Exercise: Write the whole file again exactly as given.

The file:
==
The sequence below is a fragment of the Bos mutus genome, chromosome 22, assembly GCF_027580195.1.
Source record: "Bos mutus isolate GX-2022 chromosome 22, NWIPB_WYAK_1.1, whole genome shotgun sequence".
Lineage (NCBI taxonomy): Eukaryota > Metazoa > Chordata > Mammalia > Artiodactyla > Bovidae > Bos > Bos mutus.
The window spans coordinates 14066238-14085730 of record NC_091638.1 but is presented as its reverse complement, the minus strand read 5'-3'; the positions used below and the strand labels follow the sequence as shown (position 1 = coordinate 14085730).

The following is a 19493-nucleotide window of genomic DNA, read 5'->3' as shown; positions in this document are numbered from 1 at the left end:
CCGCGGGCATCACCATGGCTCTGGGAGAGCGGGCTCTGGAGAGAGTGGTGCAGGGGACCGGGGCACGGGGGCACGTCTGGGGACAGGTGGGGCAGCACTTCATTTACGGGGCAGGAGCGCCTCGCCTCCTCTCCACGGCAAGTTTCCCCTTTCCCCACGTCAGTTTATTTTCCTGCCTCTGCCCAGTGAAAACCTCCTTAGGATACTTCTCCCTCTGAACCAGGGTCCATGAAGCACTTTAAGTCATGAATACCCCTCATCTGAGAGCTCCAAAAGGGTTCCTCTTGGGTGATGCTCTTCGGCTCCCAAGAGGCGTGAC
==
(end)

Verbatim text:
The sequence below is a fragment of the Bos mutus genome, chromosome 22, assembly GCF_027580195.1.
Source record: "Bos mutus isolate GX-2022 chromosome 22, NWIPB_WYAK_1.1, whole genome shotgun sequence".
Lineage (NCBI taxonomy): Eukaryota > Metazoa > Chordata > Mammalia > Artiodactyla > Bovidae > Bos > Bos mutus.
The window spans coordinates 14066238-14085730 of record NC_091638.1 but is presented as its reverse complement, the minus strand read 5'-3'; the positions used below and the strand labels follow the sequence as shown (position 1 = coordinate 14085730).

The following is a 19493-nucleotide window of genomic DNA, read 5'->3' as shown; positions in this document are numbered from 1 at the left end:
CCGCGGGCATCACCATGGCTCTGGGAGAGCGGGCTCTGGAGAGAGTGGTGCAGGGGACCGGGGCACGGGGGCACGTCTGGGGACAGGTGGGGCAGCACTTCATTTACGGGGCAGGAGCGCCTCGCCTCCTCTCCACGGCAAGTTTCCCCTTTCCCCACGTCAGTTTATTTTCCTGCCTCTGCCCAGTGAAAACCTCCTTAGGATACTTCTCCCTCTGAACCAGGGTCCATGAAGCACTTTAAGTCATGAATACCCCTCATCTGAGAGCTCCAAAAGGGTTCCTCTTGGGTGATGCTCTTCGGCTCCCAAGAGGCGTGAC